Editor’s note: An earlier version of this article reported that TCF inmate/workers are paid 60 cents an hour. That was incorrect. That is the amount they are paid for in-house labor at the Topeka Correctional Facility. TCF inmates earn $14 an hour while working at Russell Stover of Iola. The article in both print and digital formats has been corrected.
“When we get to work we are no longer inmates. We are Russell Stover employees.”
So said Jan Vicory and Lisa Pereira, two of the 150 female inmates from the Topeka Correctional Facility (TCF) who are traveling by bus to work nights at facilities in Iola and Abilene.
Incarcerated workers like Vicory and Pereira are paid $14 per hour, and perform tasks ranging from maintenance to machine operation.
“The experience that it’s giving us is pretty priceless to me,” said Pereira.
Vicory agreed, adding that “we already are becoming functioning members of society again. We’re becoming red, white and blue people.”
“It’s not just a job when you’ve been stripped of everything.”
According to Vicory, “one day we were just here, having COVID, and the next we were getting ready to go to work. It happened in a short period of time.”
“We got an email and next week we were working. We were all super excited.”
As for what a TCF inmate’s night at the factory consists of, Pereira explained how “we have to be ready to get on the bus at 1:15 in the afternoon.”
After an almost two-hour bus ride, often fraught with car-sickness, the inmate-laborers settle in for a regular eight-hour shift where they are treated essentially the same as everyone else.
Along these lines, Vicory noted that “the cool thing about Russell Stover is they don’t designate between prison and non-prison. When you come in, bam, you’re in that job.”
“We are everyday regular chicks in there,” she said.
Inmates then shuffle back onto the bus around 12:30 a.m. and are back in Topeka by 2:30 a.m.
“We lack a lot of sleep,” Pereira said of the work-cycle.
GETTING back into a regular work schedule isn’t easy, either.
“I had been locked up … almost five years,” said Pereira. “My social skills, my interaction with people. I was really nervous about that.”
After a couple months in the program, however, “it’s the best part of my day. I’m relearning to interact with people on a normal basis,” she said.
Pereira also talked about how the job demanded that she learn how to manage her time better.
Along similar lines, Vicory spoke about overcoming stigmas, and getting folks to see those from the prison as regular people.
“During that first couple of weeks, it was about getting that humanity back,” she said. “Getting into the grand swing of humanity.”
It didn’t take long, however, before those from TCF were engaged in what Vicory called typical “ball-busting, back-breaking factory work,” and had been accepted as part of the team.
“We’re the first group of this kind for the women’s prison, ever,” she said. “So we set the bar for ourselves really high.”
THOSE participating in the Russell Stover/TCF program likewise have the option of staying on after their release.
“That option is game-changing and life-changing,” Vicory exclaimed.
And indeed, both she and Pereira are planning to accept the offer.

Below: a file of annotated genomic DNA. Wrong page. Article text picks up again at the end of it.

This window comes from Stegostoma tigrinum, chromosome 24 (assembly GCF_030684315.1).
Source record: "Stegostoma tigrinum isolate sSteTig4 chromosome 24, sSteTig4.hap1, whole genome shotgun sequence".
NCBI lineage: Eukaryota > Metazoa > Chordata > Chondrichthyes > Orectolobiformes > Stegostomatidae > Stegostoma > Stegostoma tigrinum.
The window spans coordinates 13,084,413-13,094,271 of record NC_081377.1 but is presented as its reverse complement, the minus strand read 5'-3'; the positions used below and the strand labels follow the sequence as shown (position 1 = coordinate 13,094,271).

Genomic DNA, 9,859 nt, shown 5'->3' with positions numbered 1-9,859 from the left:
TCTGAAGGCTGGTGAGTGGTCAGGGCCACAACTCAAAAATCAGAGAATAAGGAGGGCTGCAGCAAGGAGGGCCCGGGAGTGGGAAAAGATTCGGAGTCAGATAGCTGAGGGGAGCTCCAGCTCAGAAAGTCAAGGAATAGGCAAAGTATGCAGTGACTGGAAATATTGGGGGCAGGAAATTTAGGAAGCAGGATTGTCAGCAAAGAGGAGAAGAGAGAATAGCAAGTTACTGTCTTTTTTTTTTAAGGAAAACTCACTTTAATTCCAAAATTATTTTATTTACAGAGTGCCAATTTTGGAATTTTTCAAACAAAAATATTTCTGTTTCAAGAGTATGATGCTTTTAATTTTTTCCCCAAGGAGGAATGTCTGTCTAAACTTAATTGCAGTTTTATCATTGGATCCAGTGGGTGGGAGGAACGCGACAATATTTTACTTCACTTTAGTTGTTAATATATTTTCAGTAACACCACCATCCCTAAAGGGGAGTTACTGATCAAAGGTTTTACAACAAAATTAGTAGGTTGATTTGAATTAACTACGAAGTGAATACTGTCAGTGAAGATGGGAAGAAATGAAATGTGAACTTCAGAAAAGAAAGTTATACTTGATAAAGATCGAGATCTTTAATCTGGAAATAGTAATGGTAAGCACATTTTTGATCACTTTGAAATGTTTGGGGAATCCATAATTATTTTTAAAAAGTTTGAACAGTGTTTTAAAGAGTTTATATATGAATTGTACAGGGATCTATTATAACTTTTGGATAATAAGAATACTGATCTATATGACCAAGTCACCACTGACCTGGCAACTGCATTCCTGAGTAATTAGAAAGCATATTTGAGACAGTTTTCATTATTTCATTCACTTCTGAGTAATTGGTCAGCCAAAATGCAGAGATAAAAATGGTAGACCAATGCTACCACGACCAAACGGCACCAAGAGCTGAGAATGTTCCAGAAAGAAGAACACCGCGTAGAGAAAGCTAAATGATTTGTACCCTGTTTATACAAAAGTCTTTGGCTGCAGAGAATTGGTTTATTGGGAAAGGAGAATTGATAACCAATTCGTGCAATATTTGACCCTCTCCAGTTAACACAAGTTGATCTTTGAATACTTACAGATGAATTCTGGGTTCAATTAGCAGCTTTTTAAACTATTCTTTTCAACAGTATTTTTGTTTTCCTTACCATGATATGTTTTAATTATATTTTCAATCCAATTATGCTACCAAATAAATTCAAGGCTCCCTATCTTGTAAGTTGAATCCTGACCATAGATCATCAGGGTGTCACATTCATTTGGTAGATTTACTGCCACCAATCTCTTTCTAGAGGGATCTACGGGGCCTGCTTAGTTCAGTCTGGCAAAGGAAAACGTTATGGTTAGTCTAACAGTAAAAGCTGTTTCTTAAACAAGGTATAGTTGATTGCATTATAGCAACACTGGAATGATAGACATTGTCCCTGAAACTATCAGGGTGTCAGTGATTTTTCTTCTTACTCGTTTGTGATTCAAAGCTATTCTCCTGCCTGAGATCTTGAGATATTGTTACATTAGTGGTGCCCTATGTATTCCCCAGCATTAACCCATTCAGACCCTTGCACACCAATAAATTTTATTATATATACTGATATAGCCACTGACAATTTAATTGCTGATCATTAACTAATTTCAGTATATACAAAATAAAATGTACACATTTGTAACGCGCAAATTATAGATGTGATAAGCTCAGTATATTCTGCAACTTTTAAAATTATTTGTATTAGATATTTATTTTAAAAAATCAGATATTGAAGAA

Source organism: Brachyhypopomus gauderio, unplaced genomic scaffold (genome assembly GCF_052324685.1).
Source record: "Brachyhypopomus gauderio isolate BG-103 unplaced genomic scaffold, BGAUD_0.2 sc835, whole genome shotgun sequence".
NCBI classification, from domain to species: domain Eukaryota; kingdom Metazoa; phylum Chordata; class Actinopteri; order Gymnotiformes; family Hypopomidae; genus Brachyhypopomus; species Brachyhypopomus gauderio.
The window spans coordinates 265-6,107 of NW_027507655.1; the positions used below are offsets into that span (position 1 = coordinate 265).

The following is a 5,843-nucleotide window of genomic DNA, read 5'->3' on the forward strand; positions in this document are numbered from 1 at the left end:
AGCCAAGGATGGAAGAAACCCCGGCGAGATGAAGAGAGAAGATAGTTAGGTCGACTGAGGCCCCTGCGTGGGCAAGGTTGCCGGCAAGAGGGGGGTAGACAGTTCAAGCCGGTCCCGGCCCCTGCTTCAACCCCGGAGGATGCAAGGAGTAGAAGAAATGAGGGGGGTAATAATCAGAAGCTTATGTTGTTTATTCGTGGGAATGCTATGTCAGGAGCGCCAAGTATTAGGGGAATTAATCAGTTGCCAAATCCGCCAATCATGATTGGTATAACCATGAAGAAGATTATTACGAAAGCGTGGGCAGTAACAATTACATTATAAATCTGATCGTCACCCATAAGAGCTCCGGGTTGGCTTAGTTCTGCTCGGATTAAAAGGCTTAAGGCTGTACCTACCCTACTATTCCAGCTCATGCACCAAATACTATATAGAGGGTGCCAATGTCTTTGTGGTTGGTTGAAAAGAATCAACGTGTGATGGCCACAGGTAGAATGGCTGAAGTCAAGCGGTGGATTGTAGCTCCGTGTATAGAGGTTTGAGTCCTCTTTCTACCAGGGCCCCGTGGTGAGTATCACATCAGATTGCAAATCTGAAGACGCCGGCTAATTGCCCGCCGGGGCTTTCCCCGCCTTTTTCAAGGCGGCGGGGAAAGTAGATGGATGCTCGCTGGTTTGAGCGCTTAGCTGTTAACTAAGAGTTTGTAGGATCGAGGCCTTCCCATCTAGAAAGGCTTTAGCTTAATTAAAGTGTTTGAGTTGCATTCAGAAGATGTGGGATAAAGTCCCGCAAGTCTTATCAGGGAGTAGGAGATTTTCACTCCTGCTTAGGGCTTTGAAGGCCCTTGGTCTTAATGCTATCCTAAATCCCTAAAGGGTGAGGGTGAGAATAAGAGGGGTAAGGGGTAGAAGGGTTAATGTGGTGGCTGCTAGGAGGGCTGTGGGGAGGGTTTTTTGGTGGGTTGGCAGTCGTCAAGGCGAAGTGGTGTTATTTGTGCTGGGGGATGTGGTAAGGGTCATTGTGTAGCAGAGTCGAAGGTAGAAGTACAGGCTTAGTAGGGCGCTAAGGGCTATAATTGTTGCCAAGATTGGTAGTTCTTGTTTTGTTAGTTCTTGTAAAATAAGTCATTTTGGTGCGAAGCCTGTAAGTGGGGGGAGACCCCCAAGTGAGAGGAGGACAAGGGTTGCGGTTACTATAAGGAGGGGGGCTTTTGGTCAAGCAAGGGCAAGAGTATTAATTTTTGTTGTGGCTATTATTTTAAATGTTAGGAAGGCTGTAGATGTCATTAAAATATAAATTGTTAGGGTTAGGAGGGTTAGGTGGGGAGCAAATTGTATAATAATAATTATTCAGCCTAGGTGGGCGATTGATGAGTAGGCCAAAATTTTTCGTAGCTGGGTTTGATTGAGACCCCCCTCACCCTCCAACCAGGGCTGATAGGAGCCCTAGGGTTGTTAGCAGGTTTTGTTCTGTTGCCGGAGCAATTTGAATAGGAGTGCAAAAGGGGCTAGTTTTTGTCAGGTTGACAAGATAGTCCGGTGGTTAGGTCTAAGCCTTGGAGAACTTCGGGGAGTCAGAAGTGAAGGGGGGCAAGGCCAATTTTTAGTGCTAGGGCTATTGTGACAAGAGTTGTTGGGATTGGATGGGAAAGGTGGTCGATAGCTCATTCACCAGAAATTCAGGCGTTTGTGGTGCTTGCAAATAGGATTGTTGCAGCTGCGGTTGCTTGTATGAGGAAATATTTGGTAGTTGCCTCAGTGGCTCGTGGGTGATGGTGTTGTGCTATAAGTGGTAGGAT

“There’s no other plan but to continue on and make the candy,” Vicory said.
Pereira also added that she was appreciative of what the guaranteed job would mean for her as a mother.
“Women especially, we are care-givers. Most of us have children. We have children that we’re going to go right out to, that we’ve watched grow up in here,” she said.
“As soon as I get out, I’m a full-time mom again.”
THE ETHICS of prison labor are fraught with controversy, with many both denouncing and venerating the practice.
When asked whether they thought the arrangement was fair themselves, Vicory and Pereira argued in support.
“When you’re incarcerated, you’re probably incarcerated for messing up,” Vicory said.
“Being trained to do what’s right, how can that not be fair, how can that not be just?”
And Pereira added: “there has to be an incentive for companies to employ people that are incarcerated, so if that means paying a little bit less, that’s OK with me.”
“I think it’s fair. I think it’s absolutely fair,” she said.
OTHER enthusiastic defenders of the practice of employing incarcerated people include warden Gloria Geither and public affairs director Randy Bowman of the Topeka Correctional Facility.
According to Bowman, Russell Stover is the 42nd company that TCF has partnered with, some for nearly three decades.
“We just need to grow these opportunities,” he said.
“At the end of the day, we’d love to offer that to many more residents, both for the Topeka facility, our seven male facilities and our one facility for children here in Kansas.”
“It’s a wonderful opportunity for the women,” added Geither, as well as an opportunity for TCF to pilot its first off-site work program.
“The biggest thing with the program is that it’s given the women hope, hope they’re never seen before,” she said.
“And it gives them so much more of a chance of staying out [of prison], and lowering recidivism when they get out.”
BOWMAN and Geither likewise point to the impact that such programs have on local communities, such as improving public safety.
“We’re creating an opportunity that benefits every single one of us in society,” he said. “If they use their time constructively, they’re going to come out and be good neighbors.”
“We’re going to make our communities safer through these projects,” he added, “and that’s what we hope the communities come to understand.”